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A Slew Of Economic Reports

There is a lot of economic news out this morning, so I’ll try and jam it all into this post.

MarketWatch reports that consumer prices fell 0.1% in March. The core rate rose 0.2%. The WSJ roundup of economists’ reactions to the numbers generally indicated not a lot of concern about either inflation or deflation.   

The bigger news surrounds output and here there are some decidedly mixed signals.

First the bad news from MarketWatch:

As businesses struggle to work down their inventories of unsold goods, the output of the nation’s factories, mines and utilities fell 1.5% in March, retreating in spite of higher production of motor vehicles and a boost from utilities, the Federal Reserve reported Wednesday.
“The huge declines in industrial production in the past two quarters reflect very aggressive cuts in inventories by businesses,” wrote Nariman Behravesh, chief economist for IHS Global Insight. “We expect industrial production to contract 10.2% this year — the biggest drop in the postwar period — before bottoming in early 2010.”
Industrial production is down 13.3% since the recession began in December 2007, the largest percentage decline since the end of World War II, when production of military equipment ground to a halt and production fell 35%.
In the past year, industrial production has fallen 12.8%. Output fell at a 20% annualized rate during the first quarter, and it’s now at the same level as December 1998, the Fed’s latest data showed.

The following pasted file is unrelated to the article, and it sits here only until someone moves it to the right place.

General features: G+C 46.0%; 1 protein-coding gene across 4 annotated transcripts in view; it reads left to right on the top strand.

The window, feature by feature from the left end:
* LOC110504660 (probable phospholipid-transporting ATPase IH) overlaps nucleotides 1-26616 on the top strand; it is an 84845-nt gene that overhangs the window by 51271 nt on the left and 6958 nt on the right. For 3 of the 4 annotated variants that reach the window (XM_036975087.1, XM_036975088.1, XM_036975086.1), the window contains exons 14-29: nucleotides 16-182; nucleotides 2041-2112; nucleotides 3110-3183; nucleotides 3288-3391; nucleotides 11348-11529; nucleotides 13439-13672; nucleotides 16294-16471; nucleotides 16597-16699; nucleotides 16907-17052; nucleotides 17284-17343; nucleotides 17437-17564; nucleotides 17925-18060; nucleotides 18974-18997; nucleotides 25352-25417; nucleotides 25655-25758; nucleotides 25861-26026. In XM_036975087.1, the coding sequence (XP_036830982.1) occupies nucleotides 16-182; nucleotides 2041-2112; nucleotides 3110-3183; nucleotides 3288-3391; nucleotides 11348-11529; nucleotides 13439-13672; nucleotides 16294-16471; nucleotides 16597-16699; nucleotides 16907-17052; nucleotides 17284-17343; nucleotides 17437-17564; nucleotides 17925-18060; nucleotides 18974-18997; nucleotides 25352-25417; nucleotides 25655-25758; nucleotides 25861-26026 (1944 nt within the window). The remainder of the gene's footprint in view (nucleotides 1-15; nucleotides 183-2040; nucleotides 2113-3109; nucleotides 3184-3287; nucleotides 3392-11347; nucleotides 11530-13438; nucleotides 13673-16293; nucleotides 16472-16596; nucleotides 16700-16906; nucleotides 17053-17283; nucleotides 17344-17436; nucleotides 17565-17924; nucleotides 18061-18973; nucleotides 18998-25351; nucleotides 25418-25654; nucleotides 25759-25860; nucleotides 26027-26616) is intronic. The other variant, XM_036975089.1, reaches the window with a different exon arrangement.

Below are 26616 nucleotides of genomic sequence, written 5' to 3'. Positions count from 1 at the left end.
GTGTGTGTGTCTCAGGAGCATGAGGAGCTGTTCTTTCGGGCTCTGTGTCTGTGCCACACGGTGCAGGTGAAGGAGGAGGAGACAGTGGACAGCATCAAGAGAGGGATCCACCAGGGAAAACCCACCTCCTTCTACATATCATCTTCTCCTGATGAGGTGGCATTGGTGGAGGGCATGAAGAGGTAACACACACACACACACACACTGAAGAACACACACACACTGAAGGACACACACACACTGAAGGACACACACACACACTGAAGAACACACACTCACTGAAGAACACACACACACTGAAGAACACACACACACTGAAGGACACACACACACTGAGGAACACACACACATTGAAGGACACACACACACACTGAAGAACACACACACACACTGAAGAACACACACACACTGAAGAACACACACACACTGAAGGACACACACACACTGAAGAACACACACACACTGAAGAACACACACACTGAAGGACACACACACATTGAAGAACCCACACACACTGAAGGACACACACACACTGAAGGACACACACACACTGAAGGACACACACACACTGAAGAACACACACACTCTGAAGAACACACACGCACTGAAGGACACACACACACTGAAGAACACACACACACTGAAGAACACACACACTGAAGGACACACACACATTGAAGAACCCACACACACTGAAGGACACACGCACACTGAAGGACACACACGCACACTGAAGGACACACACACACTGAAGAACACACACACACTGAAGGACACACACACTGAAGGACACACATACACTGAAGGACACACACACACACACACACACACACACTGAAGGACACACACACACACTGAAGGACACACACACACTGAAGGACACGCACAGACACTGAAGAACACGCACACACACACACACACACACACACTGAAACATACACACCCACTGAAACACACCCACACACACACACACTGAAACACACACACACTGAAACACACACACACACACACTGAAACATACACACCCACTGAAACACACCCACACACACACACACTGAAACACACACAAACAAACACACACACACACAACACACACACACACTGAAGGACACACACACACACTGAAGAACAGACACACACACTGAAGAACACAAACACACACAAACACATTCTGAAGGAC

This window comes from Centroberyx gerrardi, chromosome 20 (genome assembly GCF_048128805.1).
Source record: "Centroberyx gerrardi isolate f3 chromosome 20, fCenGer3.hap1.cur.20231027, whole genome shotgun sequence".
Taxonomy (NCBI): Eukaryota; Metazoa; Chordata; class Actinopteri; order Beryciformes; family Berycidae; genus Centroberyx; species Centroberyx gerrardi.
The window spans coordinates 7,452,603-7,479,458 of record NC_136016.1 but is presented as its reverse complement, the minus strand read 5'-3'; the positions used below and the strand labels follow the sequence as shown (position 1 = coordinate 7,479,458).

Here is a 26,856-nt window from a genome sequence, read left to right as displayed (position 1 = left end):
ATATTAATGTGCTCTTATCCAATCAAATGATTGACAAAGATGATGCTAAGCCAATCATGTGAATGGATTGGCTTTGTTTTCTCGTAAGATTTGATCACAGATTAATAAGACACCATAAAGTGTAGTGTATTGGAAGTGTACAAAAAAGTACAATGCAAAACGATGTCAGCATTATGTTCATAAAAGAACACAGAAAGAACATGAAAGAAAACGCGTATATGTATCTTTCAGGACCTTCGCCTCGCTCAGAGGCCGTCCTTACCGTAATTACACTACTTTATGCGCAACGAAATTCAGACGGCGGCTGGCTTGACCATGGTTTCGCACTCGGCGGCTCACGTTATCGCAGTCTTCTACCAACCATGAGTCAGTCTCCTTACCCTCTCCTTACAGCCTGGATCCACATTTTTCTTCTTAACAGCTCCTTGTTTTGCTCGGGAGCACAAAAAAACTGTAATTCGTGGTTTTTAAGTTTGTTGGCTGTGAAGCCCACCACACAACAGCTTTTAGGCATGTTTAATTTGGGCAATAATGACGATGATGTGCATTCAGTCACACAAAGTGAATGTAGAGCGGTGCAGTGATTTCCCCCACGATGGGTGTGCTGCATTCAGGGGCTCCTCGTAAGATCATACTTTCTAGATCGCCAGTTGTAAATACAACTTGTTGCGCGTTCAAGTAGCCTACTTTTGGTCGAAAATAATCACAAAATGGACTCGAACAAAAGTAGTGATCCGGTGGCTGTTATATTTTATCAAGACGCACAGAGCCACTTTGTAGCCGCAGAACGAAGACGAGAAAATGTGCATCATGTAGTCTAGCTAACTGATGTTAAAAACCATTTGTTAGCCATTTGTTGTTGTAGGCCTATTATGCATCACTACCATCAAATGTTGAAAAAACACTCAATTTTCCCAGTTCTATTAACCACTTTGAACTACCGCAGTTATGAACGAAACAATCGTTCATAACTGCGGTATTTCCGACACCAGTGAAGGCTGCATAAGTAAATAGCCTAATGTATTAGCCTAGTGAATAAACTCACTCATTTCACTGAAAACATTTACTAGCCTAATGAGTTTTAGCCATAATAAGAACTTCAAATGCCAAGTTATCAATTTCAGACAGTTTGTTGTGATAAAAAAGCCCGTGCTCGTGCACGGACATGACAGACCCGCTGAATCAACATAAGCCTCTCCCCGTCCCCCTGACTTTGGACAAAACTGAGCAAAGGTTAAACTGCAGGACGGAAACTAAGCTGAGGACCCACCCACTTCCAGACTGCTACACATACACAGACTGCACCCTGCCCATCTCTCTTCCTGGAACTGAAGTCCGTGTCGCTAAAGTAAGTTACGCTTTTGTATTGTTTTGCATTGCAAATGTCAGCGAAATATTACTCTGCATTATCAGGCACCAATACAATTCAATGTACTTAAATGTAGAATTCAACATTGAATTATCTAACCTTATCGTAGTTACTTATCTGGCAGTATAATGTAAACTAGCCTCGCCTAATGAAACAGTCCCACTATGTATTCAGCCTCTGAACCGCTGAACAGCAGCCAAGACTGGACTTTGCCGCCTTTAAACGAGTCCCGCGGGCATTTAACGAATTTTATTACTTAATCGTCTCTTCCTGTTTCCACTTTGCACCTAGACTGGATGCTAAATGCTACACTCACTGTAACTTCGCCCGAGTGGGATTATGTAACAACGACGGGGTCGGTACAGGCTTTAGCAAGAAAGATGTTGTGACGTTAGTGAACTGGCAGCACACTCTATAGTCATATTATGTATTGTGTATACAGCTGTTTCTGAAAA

Factory production dropped 1.7% in March. Factory output has fallen 15.7% during the recession, also the largest decline since 1945-1946.
Underscoring the trend in manufacturing, factory output has dropped 15% in the past 12 months and has fallen for five consecutive quarters.
Now the positive side:
The Federal Reserve Bank of New York said its Empire State index improved markedly in April, to a reading of negative 14.7 from negative 38.2 in March. The reading under zero shows most manufacturers say business is still getting worse, but at a slower pace.
Capacity utilization was fell to 69.3% in March and factory capacity utilization was down to 65.8%. That’s a lot of slack in the economy.
Brad Setser reports that the latest international capital flows indicate that demand for U.S. financial assets has dried up. He thinks that this turn about is more a reflection of decreased trade flows than a fundamental shift in demand. Let’s hope he’s right.
Finally, the only entity that probably has a real time handle on the consumer is Wall Mart. Mike Duke, the company’s CEO, said today on CNBC that they still see considerable stress on the part of the consumer and that talk of a consumer revival were premature. To my mind that’s the most depressing report of the day. Link here.
It looks like we’re still pretty much in the middle of the woods.
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